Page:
Tuesday, May 4, 2010

Driver license déjà vu

We are at the Wal-Mart in Chehalis, Washihngton (map). We're here simply because it was the first convenient overnight stop north of Vancouver. Our regular readers may remember the last time we were here was to get our driver licenses and registration renewed back in May of last year.

Back then, we thought we'd be done with in-person visits to the Department of Licensing for another four years, when our current licenses expire. Since then, however, our mail-receiving service went out of business, forcing us to change our address and thus rendering the address printed on our licenses invalid. Up to now, this has not been a problem -- Washington is happy for us to have an obsolete address on the cards so long as it is correct in their computer (it is). It has even worked in our favor, as several casinos in the interim have happily keyed in the obsolete address when we signed up for players' club cards, thus causing any junk mail they send to be discarded by the postal service.

In a remarkable coincidence, however, Louise received word yesterday from our health insurance provider that they believe we no longer live in the state and are planning to drop us. To comply with their request for proof of residency, we must supply them with copies of utility bills or driver licenses with a current Washington address, and so we now must get new licenses issued with the correct address on them. All our bills go to a post box in South Dakota, where our electronic bill-payment service is located, so we can't use those, and our property in Washington that serves as our legal address has no mail delivery.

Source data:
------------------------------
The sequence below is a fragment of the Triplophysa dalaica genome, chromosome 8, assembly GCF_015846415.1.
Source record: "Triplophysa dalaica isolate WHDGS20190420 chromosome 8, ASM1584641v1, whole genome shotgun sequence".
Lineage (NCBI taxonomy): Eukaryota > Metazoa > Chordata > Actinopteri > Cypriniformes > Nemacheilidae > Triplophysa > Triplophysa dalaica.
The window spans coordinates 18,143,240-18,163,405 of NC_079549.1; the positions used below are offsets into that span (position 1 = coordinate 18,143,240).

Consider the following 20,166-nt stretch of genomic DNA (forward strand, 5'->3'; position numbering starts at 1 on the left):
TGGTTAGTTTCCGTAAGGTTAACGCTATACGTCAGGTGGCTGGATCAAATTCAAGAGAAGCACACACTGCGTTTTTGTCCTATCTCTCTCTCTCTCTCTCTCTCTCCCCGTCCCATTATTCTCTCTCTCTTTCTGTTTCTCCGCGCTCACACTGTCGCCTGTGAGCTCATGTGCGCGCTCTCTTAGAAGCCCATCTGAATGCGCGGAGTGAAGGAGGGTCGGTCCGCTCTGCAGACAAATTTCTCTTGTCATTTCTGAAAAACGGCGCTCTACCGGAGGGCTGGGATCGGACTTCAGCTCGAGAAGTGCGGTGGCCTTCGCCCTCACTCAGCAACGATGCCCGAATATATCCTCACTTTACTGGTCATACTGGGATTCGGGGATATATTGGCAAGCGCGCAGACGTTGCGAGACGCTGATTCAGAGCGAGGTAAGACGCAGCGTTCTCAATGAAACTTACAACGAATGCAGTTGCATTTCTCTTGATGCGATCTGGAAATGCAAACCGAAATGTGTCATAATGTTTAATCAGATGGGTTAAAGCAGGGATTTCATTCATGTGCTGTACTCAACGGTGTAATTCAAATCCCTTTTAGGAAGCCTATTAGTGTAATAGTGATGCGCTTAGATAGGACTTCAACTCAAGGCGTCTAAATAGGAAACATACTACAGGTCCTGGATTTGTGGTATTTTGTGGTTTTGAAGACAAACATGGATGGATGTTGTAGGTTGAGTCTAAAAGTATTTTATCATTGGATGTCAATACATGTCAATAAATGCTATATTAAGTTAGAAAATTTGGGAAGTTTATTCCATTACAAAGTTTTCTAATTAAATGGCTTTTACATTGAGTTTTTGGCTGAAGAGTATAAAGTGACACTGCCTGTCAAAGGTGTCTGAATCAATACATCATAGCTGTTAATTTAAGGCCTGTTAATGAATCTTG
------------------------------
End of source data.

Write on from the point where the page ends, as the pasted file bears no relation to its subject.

And so it is that we find ourselves about to depart the Chehalis Wal-Mart destined for the Centralia office of the Department of Licensing for the second time in the span of a year. In fact, today is just two weeks shy of the anniversary of that occasion. Speaking of anniversaries, today is also the seventh of our wedding; apparently the appropriate gift for the seventh anniversary is a watermarked plastic card with a photograph.

We are actually very thankful that we received this notice while we are here in the state. More often than not, these kinds of things happen when we are 2,000+ miles away, and it is a mad scramble to deal with things remotely. This is, of course, exactly what happened when our last mail service closed its doors, giving us only two weeks' notice.

Photo by coconut wireless, used under a Creative Commons license.


  1. Congratulations!

    Coincidentally, it's our 25th anniversary.

    Pat and Nancy


Share your comments on this post! We currently allow anyone to comment without registering. If you choose to use the "anonymous" option, please add your name or nickname to the bottom of your comment, within the main comment box. Getting feedback signed simply "anonymous" is kind of like having strangers shout things at us on the street: a bit disconcerting. Thanks!